Most of the negative anomaly is actually in Kara sea and notice as well the anomalies north of Franz Joseph and Severnaya Zemlya. 2015 is also ahead in Chukchi and Beaufort although the gap is not extraordinary. Laptev is lagging behind still (but the anomaly south of the New Siberian island is probably not very indicative at this stage of the season) and Baffin ever more so with a significant patch of positive 100% anomaly. Lots of ice east of Greenland too.

2012 is significantly ahead of 2015 at this stage, as one could expect looking at the number. The difference can of course be made up for during the course of the season, but crucial regions like Beaufort and Laptev have apparently gotten a rather massive head start.

What is really fascinating to me about the negative anomalies is occurring in the Baffin, CAA and Hudson. This area had a brutally cold winter which you think would have caused the ice to be resilient during this melt season. Even more peculiar......the negative anomalies are in the northern regions of the Baffin and Hudson. What could be causing this?

Could heavy snow, caused by the early onset of winter, driven heavy snow accumulation in the northern regions, insulating the ice from the cold?

F.Tnioli

  • Grease ice
  • Posts: 767
    • View Profile
  • Liked: 148
  • Likes Given: 36
Re: The 2015 melting season
« Reply #1373 on: June 18, 2015, 02:16:10 PM »
...
Could heavy snow, caused by the early onset of winter, driven heavy snow accumulation in the northern regions, insulating the ice from the cold?
Definitely. I believe every extra cm of snow acts much better than every extra 1 cm of ice in terms of insulation from freezing air above. Thicker snow cover = much thinner ice.

What i do not know is whether some instruments could be affected by lower layers of snow cover. Pressed into relatively dense substance by the weight of higher layers of snow cover during relatively long time (some ~8 months?), could some instruments pick those lower ("near ice") layers of snow cover as "ice" erratically? How negligible or significant is that effect if it exists at all? What about possible water content? I imagine, much like in "aquafiers" found in southern (iirc) Greenland some 10...40 meters below the icesheet surface which were said to be the size of Ireland, containing liquid water "between" ice crystals, - it perhaps is possible that heavy "wet" snowfall during autumn 2014 could perhaps lead to lower levels of snow cover to remain "wet" for quite some time (days to few weeks?), insulated by upper relatively thick layers of fresh snow (ditto "heavy" snowfall), and later freeze into a strange "mix" - half snow, half bigger-pieces ice...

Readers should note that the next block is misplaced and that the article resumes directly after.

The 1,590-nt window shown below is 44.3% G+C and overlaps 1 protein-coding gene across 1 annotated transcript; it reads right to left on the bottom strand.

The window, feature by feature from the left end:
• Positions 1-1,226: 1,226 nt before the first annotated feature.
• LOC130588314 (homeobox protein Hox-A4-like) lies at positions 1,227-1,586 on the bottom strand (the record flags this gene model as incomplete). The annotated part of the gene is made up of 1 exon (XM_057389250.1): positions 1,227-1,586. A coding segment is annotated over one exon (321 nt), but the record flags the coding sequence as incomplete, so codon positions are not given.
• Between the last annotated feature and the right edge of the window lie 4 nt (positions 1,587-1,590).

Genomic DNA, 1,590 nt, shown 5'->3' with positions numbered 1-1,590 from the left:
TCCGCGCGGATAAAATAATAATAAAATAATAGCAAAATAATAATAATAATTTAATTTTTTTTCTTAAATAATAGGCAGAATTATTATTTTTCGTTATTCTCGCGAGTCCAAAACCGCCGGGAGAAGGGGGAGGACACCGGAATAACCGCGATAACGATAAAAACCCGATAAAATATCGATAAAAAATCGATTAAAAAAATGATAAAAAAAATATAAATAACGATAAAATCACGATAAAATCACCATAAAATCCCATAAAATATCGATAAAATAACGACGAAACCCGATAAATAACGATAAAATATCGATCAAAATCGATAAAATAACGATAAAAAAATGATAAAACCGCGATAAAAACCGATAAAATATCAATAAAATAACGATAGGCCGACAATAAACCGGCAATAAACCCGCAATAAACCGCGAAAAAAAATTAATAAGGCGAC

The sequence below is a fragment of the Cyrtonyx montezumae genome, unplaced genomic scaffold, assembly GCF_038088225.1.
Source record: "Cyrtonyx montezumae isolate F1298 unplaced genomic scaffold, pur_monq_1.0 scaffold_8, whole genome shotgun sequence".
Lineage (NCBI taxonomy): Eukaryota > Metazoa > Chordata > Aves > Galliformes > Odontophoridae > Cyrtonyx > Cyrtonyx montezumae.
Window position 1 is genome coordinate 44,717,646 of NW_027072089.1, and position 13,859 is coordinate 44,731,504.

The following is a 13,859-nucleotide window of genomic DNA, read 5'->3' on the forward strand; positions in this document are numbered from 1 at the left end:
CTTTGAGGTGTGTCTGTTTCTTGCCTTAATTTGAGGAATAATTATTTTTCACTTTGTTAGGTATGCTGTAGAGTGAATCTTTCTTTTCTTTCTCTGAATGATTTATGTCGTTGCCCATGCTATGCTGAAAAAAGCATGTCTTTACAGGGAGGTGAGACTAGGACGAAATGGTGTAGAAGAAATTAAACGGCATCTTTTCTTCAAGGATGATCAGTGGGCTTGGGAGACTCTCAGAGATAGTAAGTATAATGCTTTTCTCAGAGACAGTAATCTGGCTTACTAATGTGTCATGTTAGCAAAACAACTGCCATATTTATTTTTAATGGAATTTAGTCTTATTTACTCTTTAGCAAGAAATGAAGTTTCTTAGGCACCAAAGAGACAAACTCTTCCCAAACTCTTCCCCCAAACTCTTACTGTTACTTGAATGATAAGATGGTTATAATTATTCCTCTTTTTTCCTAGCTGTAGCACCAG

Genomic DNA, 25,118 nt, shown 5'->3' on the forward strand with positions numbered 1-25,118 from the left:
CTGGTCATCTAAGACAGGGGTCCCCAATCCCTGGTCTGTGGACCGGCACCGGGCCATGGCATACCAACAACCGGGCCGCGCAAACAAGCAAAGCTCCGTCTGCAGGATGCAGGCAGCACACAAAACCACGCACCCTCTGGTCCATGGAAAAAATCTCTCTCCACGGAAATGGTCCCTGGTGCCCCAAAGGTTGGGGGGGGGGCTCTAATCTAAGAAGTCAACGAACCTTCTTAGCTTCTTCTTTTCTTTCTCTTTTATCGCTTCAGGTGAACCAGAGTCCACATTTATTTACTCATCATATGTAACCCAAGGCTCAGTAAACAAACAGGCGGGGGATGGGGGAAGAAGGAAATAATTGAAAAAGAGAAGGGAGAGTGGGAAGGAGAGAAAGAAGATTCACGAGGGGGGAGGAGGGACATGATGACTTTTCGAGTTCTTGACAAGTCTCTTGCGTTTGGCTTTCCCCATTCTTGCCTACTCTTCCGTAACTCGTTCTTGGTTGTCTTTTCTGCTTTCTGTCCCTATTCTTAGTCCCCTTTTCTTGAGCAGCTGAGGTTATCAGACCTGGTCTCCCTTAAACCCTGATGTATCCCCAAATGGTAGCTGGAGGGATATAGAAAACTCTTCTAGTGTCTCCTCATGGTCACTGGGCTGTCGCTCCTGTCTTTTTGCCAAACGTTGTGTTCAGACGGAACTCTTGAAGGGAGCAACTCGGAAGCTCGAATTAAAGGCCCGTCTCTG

« Last Edit: June 18, 2015, 02:29:44 PM by F.Tnioli »
To everyone: before posting in a melting season topic, please be sure to know contents of this moderator's post: https://forum.arctic-sea-ice.net/index.php/topic,3017.msg261893.html#msg261893 . Thanks!

plinius

  • Frazil ice
  • Posts: 403
    • View Profile
  • Liked: 0
  • Likes Given: 0
Re: The 2015 melting season
« Reply #1374 on: June 18, 2015, 03:00:27 PM »
There are numbers...
http://onlinelibrary.wiley.com/doi/10.1029/2000JC000409/abstract

1cm of snow insulates like something like 5-20cm of ice. Would also imply that 10 cm of snow kill probably about 50-100cm of equilibrium ice thickness.
There were also papers (I think including Schellnhuber as author) dealing with the effect of early snow.

Nightvid Cole

  • Frazil ice
  • Posts: 437
    • View Profile
  • Liked: 5
  • Likes Given: 0
Re: The 2015 melting season
« Reply #1375 on: June 18, 2015, 03:08:20 PM »